The study further discloses that the worst impact of the Kishangaga project will be on four already planned hydroelectric projects to be built by Wapda, and AJK Electricity Board. These projects are 255MW HEP (Hydro Electric Power) at Dudhnial, 24MW HEP at KEL and two 21MW HEP at Followai and Taobat. The total electricity generation of these projects stands at 1,900GWh annually. The financial impact of the Kishangaga project on hydropower projects would hover at around $74 million.

The Kishanganga Hydroelectric Project (KHEP) is located on River Kishanganga (called Neelum River in Pakistan), a tributary of River Jhelum in Baramulla district of Jammu and Kashmir. The Indus Water Commissioner raised some objections and the earlier project with an envisaged height of 592 metres and pondage of 1,69,000 acres feet was reduced to 122 feet and 87,000 acre-feet. However, the original design and size of 24 km long tunnels to divert the water of Neelum River to Jhelum River remained unchanged. The construction of a tunnel is in progress, and this tunnel will divert the water of the Kishanganga River through a 24 kilometres tunnel dug through the mountains to Bandipore where it will join the Wular Lake and then Jhelum River.

The joint-venture partner Hindustan Construction Company (HCC) and Halcrow are jointly executing the KHEP project. The project was started in 2007 and is likely to be completed by 2014.

The Neelum Valley is a Himalayan gorge in Gilgit-Baltistan of Pakistan, along which the Neelum River flows. This green and fertile valley is 250 km in length and stretches from Muzaffarabad all the way to Athmuqam and beyond to Taobutt.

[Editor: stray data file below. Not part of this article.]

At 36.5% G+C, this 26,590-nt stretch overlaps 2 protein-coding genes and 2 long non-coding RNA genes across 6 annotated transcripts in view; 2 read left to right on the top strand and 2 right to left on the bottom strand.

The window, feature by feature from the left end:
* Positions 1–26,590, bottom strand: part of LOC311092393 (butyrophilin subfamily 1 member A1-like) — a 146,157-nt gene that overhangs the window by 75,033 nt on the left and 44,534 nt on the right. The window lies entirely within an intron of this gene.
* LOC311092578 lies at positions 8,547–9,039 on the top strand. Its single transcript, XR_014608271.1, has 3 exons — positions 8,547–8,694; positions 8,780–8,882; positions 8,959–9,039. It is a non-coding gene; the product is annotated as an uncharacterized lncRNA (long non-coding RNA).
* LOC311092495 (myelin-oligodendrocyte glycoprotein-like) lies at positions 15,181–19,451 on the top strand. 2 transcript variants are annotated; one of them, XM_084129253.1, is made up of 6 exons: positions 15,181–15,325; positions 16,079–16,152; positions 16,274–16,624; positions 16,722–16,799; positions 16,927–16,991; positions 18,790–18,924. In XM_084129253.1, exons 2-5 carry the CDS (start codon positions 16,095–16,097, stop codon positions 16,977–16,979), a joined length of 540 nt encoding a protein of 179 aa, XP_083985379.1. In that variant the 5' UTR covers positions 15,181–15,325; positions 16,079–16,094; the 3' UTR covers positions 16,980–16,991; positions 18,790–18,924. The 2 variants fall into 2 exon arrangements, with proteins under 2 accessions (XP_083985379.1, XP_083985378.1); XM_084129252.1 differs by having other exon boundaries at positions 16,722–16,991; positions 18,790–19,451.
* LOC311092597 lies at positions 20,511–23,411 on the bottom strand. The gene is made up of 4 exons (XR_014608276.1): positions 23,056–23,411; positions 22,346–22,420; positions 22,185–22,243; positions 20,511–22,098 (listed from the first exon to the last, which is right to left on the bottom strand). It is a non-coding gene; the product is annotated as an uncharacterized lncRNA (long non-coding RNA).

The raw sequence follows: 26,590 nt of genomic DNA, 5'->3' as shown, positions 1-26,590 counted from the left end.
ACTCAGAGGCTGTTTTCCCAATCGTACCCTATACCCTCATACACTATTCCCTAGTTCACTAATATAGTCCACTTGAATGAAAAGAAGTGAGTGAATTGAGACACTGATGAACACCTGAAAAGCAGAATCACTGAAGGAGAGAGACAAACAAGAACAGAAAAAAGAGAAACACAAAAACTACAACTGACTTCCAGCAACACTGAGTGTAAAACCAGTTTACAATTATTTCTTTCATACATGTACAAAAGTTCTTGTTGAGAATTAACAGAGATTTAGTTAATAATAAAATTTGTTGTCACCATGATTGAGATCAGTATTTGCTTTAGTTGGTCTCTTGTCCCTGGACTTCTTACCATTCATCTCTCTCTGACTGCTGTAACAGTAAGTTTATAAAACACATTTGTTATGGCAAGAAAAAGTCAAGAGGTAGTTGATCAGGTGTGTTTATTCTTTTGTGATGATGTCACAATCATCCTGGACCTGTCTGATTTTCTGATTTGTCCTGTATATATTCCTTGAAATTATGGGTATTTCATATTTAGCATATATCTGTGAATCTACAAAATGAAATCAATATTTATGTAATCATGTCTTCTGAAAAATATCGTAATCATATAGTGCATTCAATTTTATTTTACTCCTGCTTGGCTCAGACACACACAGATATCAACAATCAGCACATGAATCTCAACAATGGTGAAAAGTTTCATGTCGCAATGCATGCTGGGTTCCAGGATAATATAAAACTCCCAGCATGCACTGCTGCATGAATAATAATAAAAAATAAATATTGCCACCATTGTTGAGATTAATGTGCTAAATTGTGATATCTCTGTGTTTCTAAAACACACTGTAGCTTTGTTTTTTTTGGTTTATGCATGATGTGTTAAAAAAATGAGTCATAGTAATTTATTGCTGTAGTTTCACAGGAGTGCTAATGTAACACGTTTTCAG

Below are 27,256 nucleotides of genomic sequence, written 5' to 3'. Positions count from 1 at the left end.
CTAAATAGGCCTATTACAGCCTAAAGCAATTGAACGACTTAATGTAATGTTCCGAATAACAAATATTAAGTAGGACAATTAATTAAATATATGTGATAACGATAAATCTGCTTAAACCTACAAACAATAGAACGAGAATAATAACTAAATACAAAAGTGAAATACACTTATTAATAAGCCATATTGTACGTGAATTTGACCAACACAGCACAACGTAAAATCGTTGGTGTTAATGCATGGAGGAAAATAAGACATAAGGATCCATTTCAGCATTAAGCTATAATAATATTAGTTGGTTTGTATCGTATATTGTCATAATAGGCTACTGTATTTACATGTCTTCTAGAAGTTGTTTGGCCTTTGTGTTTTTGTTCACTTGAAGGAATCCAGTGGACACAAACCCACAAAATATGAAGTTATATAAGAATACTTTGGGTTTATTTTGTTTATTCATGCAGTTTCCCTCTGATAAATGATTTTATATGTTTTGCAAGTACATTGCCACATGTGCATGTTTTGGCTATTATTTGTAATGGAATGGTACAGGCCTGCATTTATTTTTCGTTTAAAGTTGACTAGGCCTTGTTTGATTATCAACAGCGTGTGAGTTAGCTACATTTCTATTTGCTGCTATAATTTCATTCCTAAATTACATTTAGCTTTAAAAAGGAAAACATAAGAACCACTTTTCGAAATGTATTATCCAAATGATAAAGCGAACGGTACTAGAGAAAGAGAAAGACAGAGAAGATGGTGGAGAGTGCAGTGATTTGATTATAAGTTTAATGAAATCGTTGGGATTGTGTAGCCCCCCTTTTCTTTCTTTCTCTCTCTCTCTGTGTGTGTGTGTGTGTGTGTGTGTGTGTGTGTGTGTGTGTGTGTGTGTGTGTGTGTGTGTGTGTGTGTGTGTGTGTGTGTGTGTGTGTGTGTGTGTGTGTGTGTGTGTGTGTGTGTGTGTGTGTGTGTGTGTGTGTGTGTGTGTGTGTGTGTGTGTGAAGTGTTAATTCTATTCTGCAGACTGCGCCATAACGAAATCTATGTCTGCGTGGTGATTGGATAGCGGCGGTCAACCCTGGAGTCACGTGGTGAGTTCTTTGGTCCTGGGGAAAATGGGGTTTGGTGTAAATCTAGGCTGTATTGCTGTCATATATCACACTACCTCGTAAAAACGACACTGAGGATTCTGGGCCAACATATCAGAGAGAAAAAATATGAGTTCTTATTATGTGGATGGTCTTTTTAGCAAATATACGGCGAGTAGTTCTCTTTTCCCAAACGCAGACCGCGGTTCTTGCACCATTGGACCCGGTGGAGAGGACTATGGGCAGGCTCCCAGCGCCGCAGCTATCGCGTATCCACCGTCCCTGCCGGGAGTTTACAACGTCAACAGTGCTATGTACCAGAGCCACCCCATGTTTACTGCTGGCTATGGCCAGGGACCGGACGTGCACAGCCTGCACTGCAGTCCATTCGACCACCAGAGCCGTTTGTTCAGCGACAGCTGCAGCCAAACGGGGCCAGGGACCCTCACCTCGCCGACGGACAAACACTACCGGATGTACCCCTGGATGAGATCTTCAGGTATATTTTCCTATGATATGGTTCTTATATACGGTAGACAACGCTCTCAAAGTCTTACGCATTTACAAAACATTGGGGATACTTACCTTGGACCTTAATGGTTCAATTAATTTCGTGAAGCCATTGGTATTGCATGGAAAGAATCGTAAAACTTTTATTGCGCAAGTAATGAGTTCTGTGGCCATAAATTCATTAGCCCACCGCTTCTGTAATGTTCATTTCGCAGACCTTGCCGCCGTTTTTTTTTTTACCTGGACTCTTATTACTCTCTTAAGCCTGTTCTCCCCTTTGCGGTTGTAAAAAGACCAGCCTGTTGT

Impact on Agriculture: The study mentions that the 4,50,000 dwellers of the Neelum Valley, mostly living below the poverty line, are highly dependant on agriculture. Growing rice paddies along the flat plains of the Neelum River is the main crop. To meet food security needs of the increasing population, the Government of AJK has planned to irrigate an area of 6,000 acres by lifting water from the Neelum River. The river diversion will definitely hamper the execution of planned agriculture developmental activities causing a loss of about Rs421 million annually.

The diversion will further add to the miseries of the farming community that are operating on subsistence level in this area. The affected section of the Neelum River (the Kishanganga) comprises the area from the point of diversion to the confluence point of the Neelum-Jhelum River at Domail, Muzaffarabad, which is around 230 km. Neelum Valley is non-monsoon area and agriculture is limited by irrigation, making it a highly food deficient area. Subsistence agriculture is the only source of livelihood. With Cropping intensity of 101% an area of 41,057 acres is dependent on irrigation water in the likely affected part of the Neelum Valley.

During the lean period, water from the sub-basins can either be used for irrigation or for urban requirements. Naturally the household/urban water requirements of the population settled along the Neelum River banks will be given preference; hence agriculture will be forgone forcibly, and the livelihood of poor farming communities living in 247 revenue villages will be adversely affected.

Impact on forestay: Nine nurseries, having an area of 15 acres nourishing almost 3 million plants, totally dependent upon the waters of Neelum River, will dry down to death. This will badly hamper the reforestation development programme and cause a loss of Rs20 million annually.

River diversion will complete Change of Micro Climate along the River and pose direct threat to various junks of forests (around 32,000 acres of alpine forest blend with blunted Deodar, Kail and Fir plants). Estimated economic loss to fish production will adversely affect the livelihood of poor dwellers of the valley, most of whom are already below poverty lines.

Impact on fishers: Brown and rainbow Trout fish, which is main species and annually more then 1,200 tons, is being sold to local and international market, earn Rs280 million and will be adversely affected.